YMCA Youth & Government History
The YMCA Youth and Government program was established in 1936 in New York by Clement “Pete” Duran, then the Boys Work Secretary for the Albany YMCA. The program motto, “Democracy must be learned by each generation,” was taken from a quote by Dr. Earle T. Hawkins, the founder of the Maryland Youth and Government program.
Sandra Day O’Connor (former Associate Justice of the US Supreme Court) and Roy Romer (former Governor of Colorado) said about the importance of engaging students in the legal process – “Most young people today simply do not have an adequate understanding of how our government and political system work, and they are thus not well prepared to participate as citizens.”
The YMCA's mission is to "help create the next generation of thoughtful, committed and active citizens" by teaching them the "principles of a democratic society." They also intend to create leaders through their roles in the models of local, state and national government. The premise is that "leaders are developed by doing."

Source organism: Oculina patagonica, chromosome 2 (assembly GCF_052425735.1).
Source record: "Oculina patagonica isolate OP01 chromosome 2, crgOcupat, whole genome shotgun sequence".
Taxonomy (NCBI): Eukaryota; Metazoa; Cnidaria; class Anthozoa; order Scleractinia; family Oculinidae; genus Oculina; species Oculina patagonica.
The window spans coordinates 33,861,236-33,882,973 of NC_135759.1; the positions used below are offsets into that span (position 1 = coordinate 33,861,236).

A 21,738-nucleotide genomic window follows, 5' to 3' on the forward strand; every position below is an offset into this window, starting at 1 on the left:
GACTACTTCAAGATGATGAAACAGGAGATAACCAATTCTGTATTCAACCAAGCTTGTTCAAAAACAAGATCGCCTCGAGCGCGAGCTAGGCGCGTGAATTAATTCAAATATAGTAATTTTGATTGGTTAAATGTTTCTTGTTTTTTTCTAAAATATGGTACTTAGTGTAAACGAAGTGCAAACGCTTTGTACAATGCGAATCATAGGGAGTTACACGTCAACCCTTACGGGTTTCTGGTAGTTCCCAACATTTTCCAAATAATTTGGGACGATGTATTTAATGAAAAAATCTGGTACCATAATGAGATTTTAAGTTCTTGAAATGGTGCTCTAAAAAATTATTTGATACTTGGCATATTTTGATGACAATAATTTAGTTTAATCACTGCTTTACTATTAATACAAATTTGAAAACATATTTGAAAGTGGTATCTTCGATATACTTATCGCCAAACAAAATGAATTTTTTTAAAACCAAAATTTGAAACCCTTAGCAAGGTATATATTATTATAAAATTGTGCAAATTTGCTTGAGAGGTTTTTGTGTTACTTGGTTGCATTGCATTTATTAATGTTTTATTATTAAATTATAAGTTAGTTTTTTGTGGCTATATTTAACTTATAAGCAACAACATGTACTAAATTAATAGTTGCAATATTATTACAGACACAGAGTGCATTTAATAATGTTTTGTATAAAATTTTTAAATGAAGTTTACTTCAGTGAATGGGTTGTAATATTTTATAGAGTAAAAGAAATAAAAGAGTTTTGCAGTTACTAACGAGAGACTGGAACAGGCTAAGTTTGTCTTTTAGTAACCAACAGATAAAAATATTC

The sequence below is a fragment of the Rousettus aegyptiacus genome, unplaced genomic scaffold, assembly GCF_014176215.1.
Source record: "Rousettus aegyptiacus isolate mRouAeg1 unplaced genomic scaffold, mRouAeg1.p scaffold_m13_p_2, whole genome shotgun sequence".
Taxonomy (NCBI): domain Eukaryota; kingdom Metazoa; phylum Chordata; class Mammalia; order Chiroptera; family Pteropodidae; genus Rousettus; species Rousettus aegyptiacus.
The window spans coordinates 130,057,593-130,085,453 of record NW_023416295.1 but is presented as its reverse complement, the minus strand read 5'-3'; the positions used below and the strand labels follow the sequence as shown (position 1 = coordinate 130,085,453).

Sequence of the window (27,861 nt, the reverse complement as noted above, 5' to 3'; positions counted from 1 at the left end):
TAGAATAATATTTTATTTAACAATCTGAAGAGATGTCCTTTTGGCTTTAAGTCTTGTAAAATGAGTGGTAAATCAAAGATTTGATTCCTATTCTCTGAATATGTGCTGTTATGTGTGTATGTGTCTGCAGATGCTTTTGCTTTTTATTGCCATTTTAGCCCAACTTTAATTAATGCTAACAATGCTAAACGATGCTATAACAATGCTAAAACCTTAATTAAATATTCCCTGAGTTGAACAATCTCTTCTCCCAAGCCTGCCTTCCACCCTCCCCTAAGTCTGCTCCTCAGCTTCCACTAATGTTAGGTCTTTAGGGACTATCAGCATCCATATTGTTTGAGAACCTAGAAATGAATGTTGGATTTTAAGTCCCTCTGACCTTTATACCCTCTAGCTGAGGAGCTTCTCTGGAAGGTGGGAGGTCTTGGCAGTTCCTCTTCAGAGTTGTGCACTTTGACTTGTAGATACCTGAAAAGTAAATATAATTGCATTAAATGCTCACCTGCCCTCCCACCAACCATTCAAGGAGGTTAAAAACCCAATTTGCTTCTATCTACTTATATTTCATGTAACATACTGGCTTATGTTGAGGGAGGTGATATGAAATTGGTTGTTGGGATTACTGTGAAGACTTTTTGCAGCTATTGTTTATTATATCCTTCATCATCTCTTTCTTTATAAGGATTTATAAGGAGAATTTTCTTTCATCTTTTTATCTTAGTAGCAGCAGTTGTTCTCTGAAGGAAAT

The first Australian Youth Parliament was held in Brisbane in 1963, based on the American "YMCA Youth and Government" concept. There is a YMCA youth parliament in every Australian state and territory.
The program was first launched in 2002, attracting 32 participants representing regional teams from across New South Wales. In 2016 the program now attracts 298 participants across all the suits (youth, junior and parliament primary school).
YMCA NSW strengthens localities by engaging youth with development opportunities and helping individuals overcome challenges and achieve personal goals.
Why this program is important
A 2013 Deloitte paper stated the NSW 5-18 year old school aged population to be 1.3 million people, making up 16.2% of the NSW population (same study stated this as 7.4 million people). With our electoral system excluding people under 18 years of age from voting, the YMCA’s Youth and Government program creates a forum for ‘voters of tomorrow’ to have an opportunity to voice their concerns on issues and propose initiatives to shape their future.
All 2016 participants in the Youth Parliament will have left school and should be eligible to vote at the next NSW election to be held in March 2019.